Mirabelles or cherry plums come in many colours – yellow, red and purple. They make great puddings, jam, plum brandy and chutney. I leaves the stones in for a quick crumble and spit them out as I find them – “pippy pudding”.

Flowers

Elderflower time is a distant memory, though the cupboard or freezer should be stocked with cordial, which can go into puddings, cakes, breads and more. Roses, Meadowsweet, Himalayan Balsam and Clover flowers can be picked with drinks, puddings and more in mind.

Meadowsweet in summer
Meadowsweet smells of hay or almonds as it dries. It was the original source of Aspirin so should be avoided by people that are allergic to it. It was traditionally used as a strewing herb (air freshener) and infused in Claret to make a liqueur. It can be used for many drinks – wine, vodka or brandy, tea (leaves or flowers), cordial or champagne. It can be used when stewing Summer fruits (raspberries, peaches or plums) to add a nice nutty flavour. The leaves can be put in salads. It also can be used when making ice cream or a Panna Cotta.

Greens

While not as bountiful as the wealth of greens of Spring, Summer foraging finds Chickweed in the fields for a lettuce role and Watercress abounds in the chalk stream though must be cooked (soup or a veg) to avid the risk of liver fluke. Fat Hen is plentiful though the woodier stems should be avoided. Soup, curry, quiche or a simple green veg being the main uses. Pine Needles make a refreshing, fruit cordial, delicious on a warm day.

Watercress in Summer
Watercress can be found growing on many chalk streams. It should not be eaten raw as there is the risk of the parasitic liver fluke. Cooked it makes a fantastic soup or can be flash fried (after carefully washing it in a vinegar solution) as vegetable.

 Herbs

Summer is a good time for foraging for herbs. Many such as Marjoram, Fennel and Water Mint can be dried. The dried herbs can be used in the autumn with crab apples for herb jellies. Sorrel is ongoing in the meadows with a multitude of uses – from a sauce for oily fish, to a salad or quiche ingredient or bruised with buttered new potatoes.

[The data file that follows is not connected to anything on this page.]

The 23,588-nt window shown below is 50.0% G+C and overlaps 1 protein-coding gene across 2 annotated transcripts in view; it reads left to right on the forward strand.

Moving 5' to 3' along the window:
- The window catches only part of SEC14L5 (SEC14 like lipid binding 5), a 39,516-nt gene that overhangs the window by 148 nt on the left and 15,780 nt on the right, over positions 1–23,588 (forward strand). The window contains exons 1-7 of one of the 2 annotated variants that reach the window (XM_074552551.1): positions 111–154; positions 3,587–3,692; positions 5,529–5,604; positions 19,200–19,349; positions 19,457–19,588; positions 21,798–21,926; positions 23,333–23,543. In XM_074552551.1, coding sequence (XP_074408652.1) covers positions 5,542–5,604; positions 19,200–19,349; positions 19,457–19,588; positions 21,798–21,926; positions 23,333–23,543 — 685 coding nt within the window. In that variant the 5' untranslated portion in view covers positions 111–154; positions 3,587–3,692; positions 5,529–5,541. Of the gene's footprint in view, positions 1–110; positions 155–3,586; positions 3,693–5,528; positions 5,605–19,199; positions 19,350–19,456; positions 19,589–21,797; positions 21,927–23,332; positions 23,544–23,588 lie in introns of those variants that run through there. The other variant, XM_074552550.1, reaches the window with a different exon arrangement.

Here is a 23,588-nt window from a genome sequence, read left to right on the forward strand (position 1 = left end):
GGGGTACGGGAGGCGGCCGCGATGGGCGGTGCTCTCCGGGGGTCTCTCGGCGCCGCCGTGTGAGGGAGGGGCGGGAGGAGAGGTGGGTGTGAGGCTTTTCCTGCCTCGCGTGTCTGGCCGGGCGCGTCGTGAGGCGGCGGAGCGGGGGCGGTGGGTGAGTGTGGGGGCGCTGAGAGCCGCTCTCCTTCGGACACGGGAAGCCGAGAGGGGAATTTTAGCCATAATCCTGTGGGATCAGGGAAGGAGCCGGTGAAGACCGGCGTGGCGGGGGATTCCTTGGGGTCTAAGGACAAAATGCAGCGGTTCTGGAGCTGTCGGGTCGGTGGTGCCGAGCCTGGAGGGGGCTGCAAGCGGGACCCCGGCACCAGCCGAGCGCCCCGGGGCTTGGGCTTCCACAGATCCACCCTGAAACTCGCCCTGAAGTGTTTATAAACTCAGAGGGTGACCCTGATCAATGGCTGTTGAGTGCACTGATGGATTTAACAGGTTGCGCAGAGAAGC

Marjoram in flower
Marjoram is commonly found on the chalky banks of old lanes.

Nuts

Hazelnuts are visible in the hedgerows and on the grass where the squirrels have thrown his leftovers. The flesh of green Hazelnuts have the crisp crunch of overgrown peas, and a sweet vegetable-like taste that quickly becomes rather addictive! Do use nutcrackers and not your teeth though. Green Walnuts are still about but we have missed the traditional time for pickling them – late June. They have been a delicacy in England since at least the early 19th-century enjoyed with cheese and biscuits. Charles Dickens mentions them in The Pickwick Papers,

Hazelnuts
Green Hazelnuts

Fungi

A good thunderstorm or two in August usually gets the fungi season kick-started. Online foraging and fungi forums are full of pictures of people’s latest finds. I’ve seen Chanterelles, Chicken of the Woods, Fairy Ring Champignons, Field Mushrooms and Red Cracking Bolete.

Red Cracking Bolete
Red Cracking Bolete. Edible but take care with the ID for any bolete with red on it. A friend enjoys it with drying improving the flavour. He powders it to use it in soups and sauces.

Summer Foraging – 4th July 2015

Thanks to the folk that came on our summer foraging course over the weekend. The session included:

  • Seashore plants
  • Crabbing
  • A countryside foraging walk along hedgerows, through fields and beside (and in) a river.
  • Cooking and eating a three course wild food-based lunch